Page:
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[ale] Small Clusters for VMs



On Fri, 2016-10-28 at 10:49 -0400, DJ-Pfulio wrote:
> Thanks for responding.
> 
> Sheepdog is the storage backend. This is the way cloud stuff works on
> the cheap. Not a NAS.??It is distributed storage with a minimal
> > redundancy set (I'm planning 3 copies).??Sheepdog only works with
qemu
> according to research, which is fine.
> 
> > Sure, I could setup a separate storage NAS (I'd use AoE for this),
but
> that isn't needed. I already have multiple NFS servers, but don't use
> > them for hosting VMs today. They are used for data volumes, not
redundancy.
> 
> ???????>> Opinions follow (danger if you love what I don't) <<
> 
> Won't be using oVirt (really RHEL only and seems to be 50+ different
> > F/LOSS projects in 500 different languages [I exaggerate] ) or
XenServer
> > (bad taste after running it 4 yrs).??I've never regretted switching
from
> ESX/ESXi and Xen to KVM, not once.

Ovirt is only 49 projects and 127 languages! Really!

Ovirt is just the web gui front end (pile of java) with a mostly python
backend that runs KVM and some custom daemons to keep track of what is
running and where. It is most certainly geared towards RHEL/CentOS.
That may be an irritant to some. I've found the tool chain to
JustWork(tm).?I need VMs to run with minimal effort on my part as I
have no time to fight the complexity. I've hacked scripts to do
coolness with KVM but found Ovirt did more than I could code up with
the time I have. It really is a GPL replacement for VMWARE Vsphere.
> 
And won't be dedicating the entire machines just to being storage or VM
hosts, so proxmox clusters aren't an option.  The migration from plain
VMs into sheepdog appears pretty straight forward (at least on youtube).

One thing I like with Ovirt is I can install the host node code on a
full CentOS install or use the hypervisor version and dedicate a node
entirely. I've used both and found them to be well suited for keeping
VMs running. If there is an issue with a node, I have a full toolchain
to work with. I don't use the hypervisor in production.

A major issue for my use is the need to have certain VM up and running
at all times. Ovirt provides a process to migrate a VM to an alternate
host if it (host or VM) goes down. The only "gotcha" of that is the
migration hosts must provide the same cpu capabilities so no mixing of
AMD and Intel without setting the VMs to be i686.
> 
Just doing research today. Need to sleep on it. Probably won't try
anything until Sunday night.

Download CentOS 7.2
Install VM host version
yum install epel-release
Follow direction here:?https://www.ovirt.org/release/4.0.4/
starting with:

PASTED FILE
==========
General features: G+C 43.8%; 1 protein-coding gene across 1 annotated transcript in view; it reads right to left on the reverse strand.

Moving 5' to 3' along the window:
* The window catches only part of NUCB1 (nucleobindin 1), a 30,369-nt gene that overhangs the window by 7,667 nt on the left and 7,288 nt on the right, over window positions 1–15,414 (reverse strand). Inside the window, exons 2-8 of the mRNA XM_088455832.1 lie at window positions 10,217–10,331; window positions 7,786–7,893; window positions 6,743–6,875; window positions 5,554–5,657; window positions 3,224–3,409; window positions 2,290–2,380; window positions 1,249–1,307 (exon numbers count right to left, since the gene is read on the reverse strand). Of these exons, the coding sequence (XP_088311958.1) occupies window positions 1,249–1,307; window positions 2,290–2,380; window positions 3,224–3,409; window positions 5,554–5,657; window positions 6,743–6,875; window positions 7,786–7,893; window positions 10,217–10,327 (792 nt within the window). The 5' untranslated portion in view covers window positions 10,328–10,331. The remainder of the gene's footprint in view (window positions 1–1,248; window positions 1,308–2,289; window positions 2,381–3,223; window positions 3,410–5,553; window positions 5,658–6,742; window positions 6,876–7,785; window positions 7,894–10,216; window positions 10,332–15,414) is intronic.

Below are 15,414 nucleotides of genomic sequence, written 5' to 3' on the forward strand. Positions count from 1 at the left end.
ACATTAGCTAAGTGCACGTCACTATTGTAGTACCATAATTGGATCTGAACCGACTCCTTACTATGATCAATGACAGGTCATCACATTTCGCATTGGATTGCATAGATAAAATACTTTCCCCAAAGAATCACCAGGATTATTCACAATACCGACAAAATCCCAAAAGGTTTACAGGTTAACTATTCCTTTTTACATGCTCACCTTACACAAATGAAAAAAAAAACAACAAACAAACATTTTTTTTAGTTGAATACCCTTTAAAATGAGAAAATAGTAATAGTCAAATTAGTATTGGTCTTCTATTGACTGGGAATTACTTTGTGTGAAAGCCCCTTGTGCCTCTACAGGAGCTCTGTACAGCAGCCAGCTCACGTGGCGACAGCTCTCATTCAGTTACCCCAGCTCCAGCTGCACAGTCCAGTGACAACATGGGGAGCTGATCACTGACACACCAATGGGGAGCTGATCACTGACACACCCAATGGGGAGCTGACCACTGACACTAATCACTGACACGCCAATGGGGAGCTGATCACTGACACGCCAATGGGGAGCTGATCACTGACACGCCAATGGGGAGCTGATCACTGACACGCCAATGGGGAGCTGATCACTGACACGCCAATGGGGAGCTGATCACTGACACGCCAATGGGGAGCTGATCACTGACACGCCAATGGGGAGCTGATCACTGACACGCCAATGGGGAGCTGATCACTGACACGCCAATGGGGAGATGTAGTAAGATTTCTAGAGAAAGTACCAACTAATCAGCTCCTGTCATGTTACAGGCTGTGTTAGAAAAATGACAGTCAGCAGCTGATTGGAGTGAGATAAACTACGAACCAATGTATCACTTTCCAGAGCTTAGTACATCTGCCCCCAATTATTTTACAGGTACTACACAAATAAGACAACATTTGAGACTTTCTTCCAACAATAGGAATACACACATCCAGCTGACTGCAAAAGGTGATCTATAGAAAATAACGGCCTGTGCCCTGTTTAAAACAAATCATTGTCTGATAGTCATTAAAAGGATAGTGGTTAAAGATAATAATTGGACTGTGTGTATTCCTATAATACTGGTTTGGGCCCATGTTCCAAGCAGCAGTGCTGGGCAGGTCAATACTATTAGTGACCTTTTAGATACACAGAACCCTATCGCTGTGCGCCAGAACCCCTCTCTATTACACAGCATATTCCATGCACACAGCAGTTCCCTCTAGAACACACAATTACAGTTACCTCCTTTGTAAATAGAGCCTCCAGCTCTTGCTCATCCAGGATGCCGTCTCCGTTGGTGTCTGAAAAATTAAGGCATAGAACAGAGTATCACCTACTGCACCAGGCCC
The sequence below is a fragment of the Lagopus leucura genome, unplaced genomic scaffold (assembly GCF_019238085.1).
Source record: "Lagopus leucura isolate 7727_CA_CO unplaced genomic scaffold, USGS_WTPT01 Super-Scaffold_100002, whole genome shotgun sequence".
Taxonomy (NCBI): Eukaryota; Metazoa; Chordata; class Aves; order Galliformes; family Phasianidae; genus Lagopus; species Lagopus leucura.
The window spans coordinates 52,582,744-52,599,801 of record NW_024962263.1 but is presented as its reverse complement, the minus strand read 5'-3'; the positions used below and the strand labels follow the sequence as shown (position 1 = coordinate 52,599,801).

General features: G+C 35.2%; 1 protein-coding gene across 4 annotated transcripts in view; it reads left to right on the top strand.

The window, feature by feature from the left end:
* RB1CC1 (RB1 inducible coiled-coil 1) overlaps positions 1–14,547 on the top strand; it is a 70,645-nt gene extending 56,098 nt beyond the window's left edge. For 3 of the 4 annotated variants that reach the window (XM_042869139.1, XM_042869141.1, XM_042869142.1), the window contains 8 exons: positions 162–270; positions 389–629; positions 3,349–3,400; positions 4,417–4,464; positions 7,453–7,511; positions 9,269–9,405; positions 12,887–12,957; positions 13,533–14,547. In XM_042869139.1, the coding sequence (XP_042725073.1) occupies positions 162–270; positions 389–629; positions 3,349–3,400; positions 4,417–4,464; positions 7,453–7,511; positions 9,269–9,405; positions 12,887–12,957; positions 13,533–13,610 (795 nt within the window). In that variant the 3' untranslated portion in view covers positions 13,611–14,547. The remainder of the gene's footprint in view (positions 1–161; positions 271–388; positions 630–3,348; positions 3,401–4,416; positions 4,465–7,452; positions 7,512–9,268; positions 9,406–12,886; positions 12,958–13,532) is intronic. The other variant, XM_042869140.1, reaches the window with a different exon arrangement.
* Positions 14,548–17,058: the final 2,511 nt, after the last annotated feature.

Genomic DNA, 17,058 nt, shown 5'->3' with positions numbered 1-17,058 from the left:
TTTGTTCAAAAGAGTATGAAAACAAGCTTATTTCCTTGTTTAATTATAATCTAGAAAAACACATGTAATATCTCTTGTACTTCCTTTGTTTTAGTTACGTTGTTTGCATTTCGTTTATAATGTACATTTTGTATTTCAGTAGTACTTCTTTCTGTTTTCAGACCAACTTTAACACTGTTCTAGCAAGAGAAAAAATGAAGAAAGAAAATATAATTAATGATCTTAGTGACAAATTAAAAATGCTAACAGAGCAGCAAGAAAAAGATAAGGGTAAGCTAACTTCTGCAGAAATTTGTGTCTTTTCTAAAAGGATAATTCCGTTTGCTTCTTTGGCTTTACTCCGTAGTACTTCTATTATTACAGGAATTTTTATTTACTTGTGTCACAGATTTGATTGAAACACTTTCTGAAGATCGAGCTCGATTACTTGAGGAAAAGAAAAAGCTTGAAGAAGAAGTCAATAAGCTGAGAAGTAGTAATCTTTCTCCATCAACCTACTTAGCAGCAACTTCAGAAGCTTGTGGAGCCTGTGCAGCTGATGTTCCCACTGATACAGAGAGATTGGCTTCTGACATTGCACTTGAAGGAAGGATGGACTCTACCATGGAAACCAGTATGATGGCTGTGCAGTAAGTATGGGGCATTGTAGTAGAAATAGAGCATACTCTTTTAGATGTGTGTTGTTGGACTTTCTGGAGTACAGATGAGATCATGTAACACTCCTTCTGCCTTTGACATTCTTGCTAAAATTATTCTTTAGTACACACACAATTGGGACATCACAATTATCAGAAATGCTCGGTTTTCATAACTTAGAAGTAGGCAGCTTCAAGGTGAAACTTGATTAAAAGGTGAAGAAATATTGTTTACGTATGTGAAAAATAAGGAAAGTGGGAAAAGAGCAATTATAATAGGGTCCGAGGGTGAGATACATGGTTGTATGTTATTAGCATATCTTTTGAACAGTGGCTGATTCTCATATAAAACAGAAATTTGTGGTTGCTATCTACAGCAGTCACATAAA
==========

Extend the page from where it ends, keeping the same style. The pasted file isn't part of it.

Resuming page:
yum install?http://resources.ovirt.org/pub/yum-repo/ovirt-release40.rpm

Be aware that when docs refer to NFS mounts, the server for that can be
one of the nodes that has drive space. ISO space is where <duh> iso
images are kept for installations. I have one win10 VM running now for
a DBA with specialty tool needs.

> > 

On 10/28/2016 10:23 AM, Beddingfield, Allen wrote:
> > > > > > > > > > > > > > > > > > > > > > 
Will you have shared storage available (shared LUN or high performance NFS for the virtual hard drives that all hosts can access?)
If so, the easiest free out of the box setup is XenServer or oVirt.  I'm familiar with XenServer, but there are some oVirt fans on here, I know.

--
Allen Beddingfield
Systems Engineer
Office of Information Technology
The University of Alabama
Office 205-348-2251
allen at ua.edu

On 10/28/16, 9:17 AM, "ale-bounces at ale.org on behalf of DJ-Pfulio" <ale-bounces at ale.org on behalf of DJPfulio at jdpfu.com> wrote:

    I'm a little behind the times.  Looking to run a small cluster of VM
    hosts, just 2-5 physical nodes.
    
    Reading implies it is pretty easy with 2-5 nodes using a mix of
    sheepdog, corosync and pacemaker running on qemu-kvm VM hosts.
    
    Is that true?  Any advice from people who've done this already?
    
    So, is this where you'd start for small home/biz redundant VM cluster?
    
    I've never done clustering on Linux, just Unix with those expensive
    commercial tools and that was many years ago.
    
    
    In related news - Fry's has a Core i3-6100 CPU for $88 today with their
    emailed codes.  That CPU is almost 2x faster than a first gen Core
    i5-750 desktop CPU. Clustering for data redundancy at home really is
    possible with just 2 desktop systems these days. This can be used with
    or without RAID (any sort).
    
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